Hong Kong

Hong Kong Dissidents Win 1 Demand—Now There's 4 More to Go

Today, Hong Kong's Chief Executive Carrie Lam withdrew the controversial extradition bill that set off protests.

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Earlier today, Hong Kong's Chief Executive Carrie Lam withdrew the controversial extradition bill that set off protests 13 weeks ago.

The bill would have allowed Hong Kong to extradite suspected criminals to both Taiwan and mainland China. Since 1997, Hong Kong has technically been considered part of China, but was granted significant autonomy through the "one country, two systems" policy, which allows Hongkongers to enjoy basic democratic freedoms. The extradition bill, which was tabled several months ago but not formally withdrawn until now, would have winnowed away at Hong Kong's autonomy.

Though full withdrawal of the extradition bill is a genuine concession, Lam's decision fulfilled only one of the protesters' demands and many pro-democracy dissidents warn that this is not a full victory, but partial appeasement.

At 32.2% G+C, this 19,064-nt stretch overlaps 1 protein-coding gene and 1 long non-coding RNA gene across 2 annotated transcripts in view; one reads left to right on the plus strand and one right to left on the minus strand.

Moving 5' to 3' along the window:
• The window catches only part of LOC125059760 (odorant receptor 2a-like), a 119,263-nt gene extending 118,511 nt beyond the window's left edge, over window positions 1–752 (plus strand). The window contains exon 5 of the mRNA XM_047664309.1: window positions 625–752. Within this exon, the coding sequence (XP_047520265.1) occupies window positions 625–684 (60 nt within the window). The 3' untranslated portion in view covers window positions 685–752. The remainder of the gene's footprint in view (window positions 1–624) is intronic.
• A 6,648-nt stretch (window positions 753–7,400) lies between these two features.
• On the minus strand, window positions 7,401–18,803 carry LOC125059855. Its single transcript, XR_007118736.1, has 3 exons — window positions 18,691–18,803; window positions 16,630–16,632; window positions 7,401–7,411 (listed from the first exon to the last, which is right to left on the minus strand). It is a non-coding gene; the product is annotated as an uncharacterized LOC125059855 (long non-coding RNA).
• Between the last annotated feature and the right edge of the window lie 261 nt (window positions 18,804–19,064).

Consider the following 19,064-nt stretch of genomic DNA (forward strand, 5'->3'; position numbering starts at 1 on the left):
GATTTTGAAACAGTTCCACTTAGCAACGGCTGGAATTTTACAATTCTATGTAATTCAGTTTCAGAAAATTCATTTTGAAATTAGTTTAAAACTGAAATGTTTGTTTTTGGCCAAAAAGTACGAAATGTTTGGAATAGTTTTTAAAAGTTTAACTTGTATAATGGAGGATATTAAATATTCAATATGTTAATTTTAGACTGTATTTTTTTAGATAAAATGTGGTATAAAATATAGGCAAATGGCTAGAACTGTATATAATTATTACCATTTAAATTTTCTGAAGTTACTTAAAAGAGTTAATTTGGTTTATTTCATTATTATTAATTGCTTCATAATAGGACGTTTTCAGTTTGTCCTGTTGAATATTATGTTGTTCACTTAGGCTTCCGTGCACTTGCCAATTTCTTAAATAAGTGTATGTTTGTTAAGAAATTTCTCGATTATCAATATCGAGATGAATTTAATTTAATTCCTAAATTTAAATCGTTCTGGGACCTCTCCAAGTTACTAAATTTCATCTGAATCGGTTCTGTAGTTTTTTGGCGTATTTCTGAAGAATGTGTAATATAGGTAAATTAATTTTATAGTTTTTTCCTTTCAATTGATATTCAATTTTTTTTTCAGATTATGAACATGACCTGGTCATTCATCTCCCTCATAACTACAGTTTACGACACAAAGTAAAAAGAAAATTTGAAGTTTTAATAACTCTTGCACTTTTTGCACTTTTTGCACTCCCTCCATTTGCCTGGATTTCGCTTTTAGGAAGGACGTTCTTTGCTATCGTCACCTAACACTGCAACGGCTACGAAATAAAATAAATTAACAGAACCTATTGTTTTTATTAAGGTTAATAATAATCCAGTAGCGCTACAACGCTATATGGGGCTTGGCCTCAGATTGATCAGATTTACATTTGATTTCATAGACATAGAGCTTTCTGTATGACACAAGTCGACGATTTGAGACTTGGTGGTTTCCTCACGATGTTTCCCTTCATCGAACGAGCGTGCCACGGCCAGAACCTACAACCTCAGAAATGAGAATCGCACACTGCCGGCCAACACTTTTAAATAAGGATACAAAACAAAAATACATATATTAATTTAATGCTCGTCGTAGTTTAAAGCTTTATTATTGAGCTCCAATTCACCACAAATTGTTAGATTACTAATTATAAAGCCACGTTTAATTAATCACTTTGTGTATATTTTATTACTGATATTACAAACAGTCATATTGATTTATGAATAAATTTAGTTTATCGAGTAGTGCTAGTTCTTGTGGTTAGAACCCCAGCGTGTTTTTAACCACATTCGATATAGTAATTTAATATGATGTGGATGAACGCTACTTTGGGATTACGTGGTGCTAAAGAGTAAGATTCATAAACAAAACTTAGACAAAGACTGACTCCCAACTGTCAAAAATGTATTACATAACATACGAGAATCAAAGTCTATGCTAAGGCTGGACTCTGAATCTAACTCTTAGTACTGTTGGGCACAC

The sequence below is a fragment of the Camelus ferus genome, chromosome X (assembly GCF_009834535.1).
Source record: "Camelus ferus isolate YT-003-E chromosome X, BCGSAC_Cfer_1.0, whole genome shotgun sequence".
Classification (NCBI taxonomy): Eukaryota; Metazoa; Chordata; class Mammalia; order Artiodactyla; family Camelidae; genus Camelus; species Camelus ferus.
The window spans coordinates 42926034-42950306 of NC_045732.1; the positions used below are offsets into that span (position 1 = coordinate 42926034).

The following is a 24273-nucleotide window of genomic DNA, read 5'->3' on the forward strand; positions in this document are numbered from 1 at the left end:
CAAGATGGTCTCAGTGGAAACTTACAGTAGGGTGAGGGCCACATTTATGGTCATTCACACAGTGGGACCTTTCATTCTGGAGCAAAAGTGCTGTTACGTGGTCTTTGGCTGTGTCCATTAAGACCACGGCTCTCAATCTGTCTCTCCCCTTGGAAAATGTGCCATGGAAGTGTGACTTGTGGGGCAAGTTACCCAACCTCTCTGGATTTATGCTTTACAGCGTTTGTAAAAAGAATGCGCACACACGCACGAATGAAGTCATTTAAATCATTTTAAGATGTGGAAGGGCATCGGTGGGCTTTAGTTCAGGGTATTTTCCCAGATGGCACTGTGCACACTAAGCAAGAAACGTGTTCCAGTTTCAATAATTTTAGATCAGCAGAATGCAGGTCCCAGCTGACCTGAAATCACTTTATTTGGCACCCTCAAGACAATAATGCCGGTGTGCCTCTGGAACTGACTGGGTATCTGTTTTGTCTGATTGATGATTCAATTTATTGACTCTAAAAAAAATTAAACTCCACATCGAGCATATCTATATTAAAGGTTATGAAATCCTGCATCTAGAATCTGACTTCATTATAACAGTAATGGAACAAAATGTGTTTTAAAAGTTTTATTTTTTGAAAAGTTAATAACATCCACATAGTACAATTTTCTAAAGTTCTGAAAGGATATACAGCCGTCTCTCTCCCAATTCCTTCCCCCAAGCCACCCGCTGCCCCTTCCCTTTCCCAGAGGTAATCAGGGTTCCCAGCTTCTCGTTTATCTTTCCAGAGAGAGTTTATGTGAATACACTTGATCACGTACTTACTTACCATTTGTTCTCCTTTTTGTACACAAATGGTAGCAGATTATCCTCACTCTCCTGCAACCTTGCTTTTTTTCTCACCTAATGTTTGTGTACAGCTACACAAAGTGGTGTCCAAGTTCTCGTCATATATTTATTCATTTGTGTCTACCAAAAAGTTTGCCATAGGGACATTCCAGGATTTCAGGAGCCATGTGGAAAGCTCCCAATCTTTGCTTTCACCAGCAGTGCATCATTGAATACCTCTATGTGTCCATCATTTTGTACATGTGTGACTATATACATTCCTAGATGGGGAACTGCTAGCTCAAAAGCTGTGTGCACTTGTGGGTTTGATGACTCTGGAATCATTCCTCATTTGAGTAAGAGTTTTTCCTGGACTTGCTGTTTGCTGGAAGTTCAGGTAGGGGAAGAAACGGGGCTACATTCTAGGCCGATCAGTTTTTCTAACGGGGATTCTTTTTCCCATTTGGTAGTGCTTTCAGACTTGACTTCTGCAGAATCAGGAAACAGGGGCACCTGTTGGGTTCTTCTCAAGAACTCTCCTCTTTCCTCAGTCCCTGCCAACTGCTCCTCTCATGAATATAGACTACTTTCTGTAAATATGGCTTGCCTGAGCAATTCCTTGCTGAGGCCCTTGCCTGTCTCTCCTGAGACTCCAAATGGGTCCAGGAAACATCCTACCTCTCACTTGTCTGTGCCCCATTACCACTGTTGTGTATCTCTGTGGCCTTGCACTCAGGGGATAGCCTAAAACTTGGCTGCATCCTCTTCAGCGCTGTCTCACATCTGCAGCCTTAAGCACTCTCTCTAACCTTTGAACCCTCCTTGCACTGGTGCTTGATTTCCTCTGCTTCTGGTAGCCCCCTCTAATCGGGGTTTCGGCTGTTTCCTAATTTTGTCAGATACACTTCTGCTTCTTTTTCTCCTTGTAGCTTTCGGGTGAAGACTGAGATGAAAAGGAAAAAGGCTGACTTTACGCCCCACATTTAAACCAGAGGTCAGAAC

The protesters still want the Hong Kong government to address the increasing use of force by police and the lack of free and fair elections. They also want Hong Kong to release people who have been arrested in connection with the protests, and for Lam, who the protesters see as a puppet of Beijing, to step down.

The protesters' additional demands—notably the calls for fully free and democratic elections—were at the core of the 2014 "umbrella movement" protests. Yet Lam is still in charge and candidates for chief executive are still pre-screened and approved by mainland China.

The conflict over mainland China's influence on Hong Kong will pop up again in the future, particularly since Hong Kong's semi-autonomy rests on a 50-year-long treaty that expires in 2047.

"Incidents over these past two months have shocked and saddened Hong Kong people,"  Lam said in a broadcast. "We are all very anxious about Hong Kong, our home. We all hope to find a way out of the current impasse and unsettling times."

More Reason coverage of the Hong Kong protests here.